MSU Health Care Gastroenterology Clinic Opens to Serve Greater Lansing

November 3, 2021 - MSU Today with Russ White

Originally published November 3, 2021 at 09:53 AM EDT on WKAR:

After practicing medicine together for over two decades, Dr. Catherine Kerschen, Dr. Lisa Oliveri-LePain and Maria Reed, PA-C, have formed the MSU Health Care Gastroenterology clinic.

“I've been working in gastroenterology for over 20 years,” says Kerschen. “I've been in the mid-Michigan area at different practices. I've actually worked for MSU since 1999. MSU Health Care approached me about starting a practice here at MSU in gastroenterology and we look forward to getting that practice up and running.”

“I've been in practice almost 20 years and I've worked with Cathy and Maria for all of that time in some way, shape, or form,” adds Oliveri-LePain. “I'm a graduate of the MSU College of Osteopathic Medicine, so it's nice to be back where I started.”

“I grew up in the East Lansing and Grand Ledge area, so I know this area well,” Reed says. “I also have worked with Dr. LePain and Dr. Kerschen since 2001. I obtained my undergraduate degree from Michigan State and then went to PA school in Miami, Florida. I'm grateful to be back in the East Lansing area working with these truly great physicians to help satisfy the needs of the East Lansing community.”

So, talk a little bit about why the new practice and you're coming together. What's the goal, the mission?

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Lindsay Gluf-Magar/ Left to Right: Reed, Oliveri-LePain, Kerschen, White

"The three of us all share the same philosophical goal of wanting a patient-centric community practice where we can take care of the needs of all the people in the Lansing and East Lansing area and some of the outlying areas,” Oliveri-LePain continues. “We’re interested in outreach by helping part of the community that doesn't have the best access to healthcare. Today, nobody should be dying from something like colon cancer. We really want to help the community and build a strong program.”

What is gastroenterology?

“Gastroenterology is the specialty of treating digestive diseases,” Kerschen continues. “We like to say we cover everything from the mouth down to the anus and everything in between. Some of the most common conditions we take care of are colon disorders. Colon cancer screening is something that keeps us busy. We also take care of inflammatory bowel diseases and irritable bowel syndrome. Then we take care of esophageal diseases like acid reflux and peptic ulcer disease. We also cover a variety of liver diseases along with pancreas and gall bladder diseases. We treat a wide range of patients, but we are primarily adult gastroenterologists, so we see patients 18 years and older.”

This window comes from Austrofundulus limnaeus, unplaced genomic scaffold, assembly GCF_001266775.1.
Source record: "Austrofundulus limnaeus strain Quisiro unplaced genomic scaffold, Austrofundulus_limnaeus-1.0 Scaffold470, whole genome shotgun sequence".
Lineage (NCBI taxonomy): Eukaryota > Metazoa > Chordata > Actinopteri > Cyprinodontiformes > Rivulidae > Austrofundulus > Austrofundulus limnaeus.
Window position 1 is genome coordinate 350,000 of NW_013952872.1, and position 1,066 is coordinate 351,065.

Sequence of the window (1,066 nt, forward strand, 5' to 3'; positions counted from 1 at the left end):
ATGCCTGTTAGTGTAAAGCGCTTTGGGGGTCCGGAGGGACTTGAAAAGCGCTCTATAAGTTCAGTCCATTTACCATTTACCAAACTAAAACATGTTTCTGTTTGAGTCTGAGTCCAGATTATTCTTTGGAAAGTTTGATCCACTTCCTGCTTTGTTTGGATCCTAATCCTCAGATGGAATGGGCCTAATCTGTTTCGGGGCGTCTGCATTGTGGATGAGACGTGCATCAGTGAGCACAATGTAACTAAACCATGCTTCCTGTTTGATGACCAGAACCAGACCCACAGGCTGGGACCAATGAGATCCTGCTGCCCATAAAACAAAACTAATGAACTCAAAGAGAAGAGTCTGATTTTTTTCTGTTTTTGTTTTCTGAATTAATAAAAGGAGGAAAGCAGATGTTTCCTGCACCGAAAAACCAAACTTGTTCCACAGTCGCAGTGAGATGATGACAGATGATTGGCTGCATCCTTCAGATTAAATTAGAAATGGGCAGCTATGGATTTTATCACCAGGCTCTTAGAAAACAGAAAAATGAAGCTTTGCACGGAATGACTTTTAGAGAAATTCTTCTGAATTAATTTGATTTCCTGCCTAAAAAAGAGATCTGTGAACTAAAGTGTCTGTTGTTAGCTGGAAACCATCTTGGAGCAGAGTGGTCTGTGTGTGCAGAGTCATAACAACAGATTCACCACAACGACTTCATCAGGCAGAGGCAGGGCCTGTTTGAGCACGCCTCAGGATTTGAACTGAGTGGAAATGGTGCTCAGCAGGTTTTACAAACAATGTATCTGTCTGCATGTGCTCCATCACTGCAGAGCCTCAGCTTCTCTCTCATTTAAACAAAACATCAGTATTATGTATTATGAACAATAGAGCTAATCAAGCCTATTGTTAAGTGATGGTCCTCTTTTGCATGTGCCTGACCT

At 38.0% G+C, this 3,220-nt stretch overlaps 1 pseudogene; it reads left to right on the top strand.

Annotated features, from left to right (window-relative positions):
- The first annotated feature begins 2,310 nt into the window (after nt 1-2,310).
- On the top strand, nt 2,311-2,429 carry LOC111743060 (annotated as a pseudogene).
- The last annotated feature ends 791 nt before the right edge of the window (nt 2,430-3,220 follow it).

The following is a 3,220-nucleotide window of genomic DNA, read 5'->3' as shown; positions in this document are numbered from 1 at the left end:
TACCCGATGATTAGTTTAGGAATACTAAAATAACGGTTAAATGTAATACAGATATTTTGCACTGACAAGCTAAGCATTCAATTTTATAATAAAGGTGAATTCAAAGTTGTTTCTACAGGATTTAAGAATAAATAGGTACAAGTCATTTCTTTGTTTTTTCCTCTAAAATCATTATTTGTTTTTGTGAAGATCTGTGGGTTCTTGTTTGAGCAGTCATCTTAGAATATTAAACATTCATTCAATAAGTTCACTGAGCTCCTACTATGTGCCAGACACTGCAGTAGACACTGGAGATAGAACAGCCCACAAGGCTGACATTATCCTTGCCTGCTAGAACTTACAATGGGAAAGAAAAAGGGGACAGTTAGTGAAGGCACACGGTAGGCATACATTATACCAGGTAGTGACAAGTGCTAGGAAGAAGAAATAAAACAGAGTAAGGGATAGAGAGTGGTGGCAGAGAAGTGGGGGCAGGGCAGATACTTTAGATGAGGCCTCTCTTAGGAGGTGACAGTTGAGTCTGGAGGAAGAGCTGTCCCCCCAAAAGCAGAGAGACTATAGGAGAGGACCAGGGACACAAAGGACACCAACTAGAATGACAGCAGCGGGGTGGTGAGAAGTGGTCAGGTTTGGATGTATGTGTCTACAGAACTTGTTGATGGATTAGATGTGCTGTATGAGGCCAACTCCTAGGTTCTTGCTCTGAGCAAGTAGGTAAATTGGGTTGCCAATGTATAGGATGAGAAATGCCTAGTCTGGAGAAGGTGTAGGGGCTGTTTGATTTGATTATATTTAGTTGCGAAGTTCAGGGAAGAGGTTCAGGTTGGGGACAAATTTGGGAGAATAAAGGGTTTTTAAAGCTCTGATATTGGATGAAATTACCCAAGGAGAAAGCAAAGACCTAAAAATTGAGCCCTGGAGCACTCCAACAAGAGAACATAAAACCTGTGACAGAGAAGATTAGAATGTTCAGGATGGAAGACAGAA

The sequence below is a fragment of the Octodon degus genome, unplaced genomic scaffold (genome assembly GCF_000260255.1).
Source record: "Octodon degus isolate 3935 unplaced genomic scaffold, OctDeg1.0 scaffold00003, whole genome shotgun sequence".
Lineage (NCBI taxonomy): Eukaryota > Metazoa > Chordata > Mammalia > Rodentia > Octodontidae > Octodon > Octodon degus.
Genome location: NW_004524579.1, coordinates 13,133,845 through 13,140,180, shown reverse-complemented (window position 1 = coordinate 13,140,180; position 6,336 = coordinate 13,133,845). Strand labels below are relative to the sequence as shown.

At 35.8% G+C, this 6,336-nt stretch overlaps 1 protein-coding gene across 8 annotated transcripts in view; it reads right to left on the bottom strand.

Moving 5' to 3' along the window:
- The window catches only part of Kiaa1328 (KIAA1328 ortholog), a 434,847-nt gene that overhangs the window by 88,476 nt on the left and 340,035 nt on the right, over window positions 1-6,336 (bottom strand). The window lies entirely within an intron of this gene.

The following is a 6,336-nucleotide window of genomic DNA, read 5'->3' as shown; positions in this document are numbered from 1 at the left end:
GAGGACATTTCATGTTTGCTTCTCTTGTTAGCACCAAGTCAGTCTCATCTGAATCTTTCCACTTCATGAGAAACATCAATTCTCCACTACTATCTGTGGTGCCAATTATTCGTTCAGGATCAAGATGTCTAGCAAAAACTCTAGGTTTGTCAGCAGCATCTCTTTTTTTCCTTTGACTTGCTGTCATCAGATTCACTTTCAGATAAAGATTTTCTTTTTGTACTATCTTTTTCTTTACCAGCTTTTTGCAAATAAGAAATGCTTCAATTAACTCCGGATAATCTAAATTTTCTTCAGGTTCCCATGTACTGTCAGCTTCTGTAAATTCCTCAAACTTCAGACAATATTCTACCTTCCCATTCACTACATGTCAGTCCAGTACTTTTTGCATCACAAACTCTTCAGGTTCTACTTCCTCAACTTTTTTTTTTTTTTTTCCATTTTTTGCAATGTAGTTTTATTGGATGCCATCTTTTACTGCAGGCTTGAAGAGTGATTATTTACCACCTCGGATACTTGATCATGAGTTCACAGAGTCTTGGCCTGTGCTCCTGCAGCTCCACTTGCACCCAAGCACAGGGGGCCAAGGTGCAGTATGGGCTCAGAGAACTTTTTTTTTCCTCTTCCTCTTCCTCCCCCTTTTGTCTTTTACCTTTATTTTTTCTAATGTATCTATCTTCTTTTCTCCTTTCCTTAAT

Who should see you? What symptoms would someone be experiencing to cause them to reach out?

"There are a wide range of symptoms,” says Oliveri-LePain. “You can experience anything from abdominal pain, heartburn symptoms, diarrhea, constipation, and bloating. And sometimes the symptoms are not so obvious, and a lot of symptoms overlap. You can have minor symptoms that can be a symptom of something more serious, something like Crohn's or colitis or something like irritable bowel syndrome where you can have similar symptoms. Treatments are very different though, and they can affect all ages of men and women.”

What is treatment like and what are some of the challenges involved?

“Some of the challenges are environmental like what we eat and the stressors we're under,” Reed says. “We've all been through a lot of stress with COVID, and we try to treat our patients from a holistic approach making sure that they're getting the right nutrition and getting their exercise every day. Medication treatments are also available. We partner with Henry Ford and we're hoping to tap into a lot of research in conjunction with MSU to provide treatments for our patients that might not otherwise be available.”

Is diet the key contributing factor for someone to get a GI disease? Is it hereditary? Why would someone need to see you?

“Every disease entity has a different etiology or risk factors that make it better or worse,” continues Kerschen. “So, in some of our diseases, diet and exercise and mental health make a difference on how well the patient responds. Most colon cancers are sporadic. However, there is an increased risk if you have a family history. So, there can be a genetic link. Some of the liver diseases that we cover have some genetic links, so we'd be more likely to screen patients for certain liver diseases such as hemochromatosis. But a lot of liver diseases are due to risk factors like hepatitis C. If you had a blood transfusion years ago or if you're an IV drug user, that increases your risk. So, we would look at those risk factors for patients. It really depends on what disease we're talking about within the GI system.”

Do patients most often start with their primary care physician and then get referred to you?

Lindsay Gluf-Magar/ Catherine Kerschen

“Yes,” says Oliveri-LePain. “The majority of people start out with their primary care physician and then if it gets to a point where they've exhausted their evaluation, they are referred to us. If they need a procedure, they would be referred to us as well.”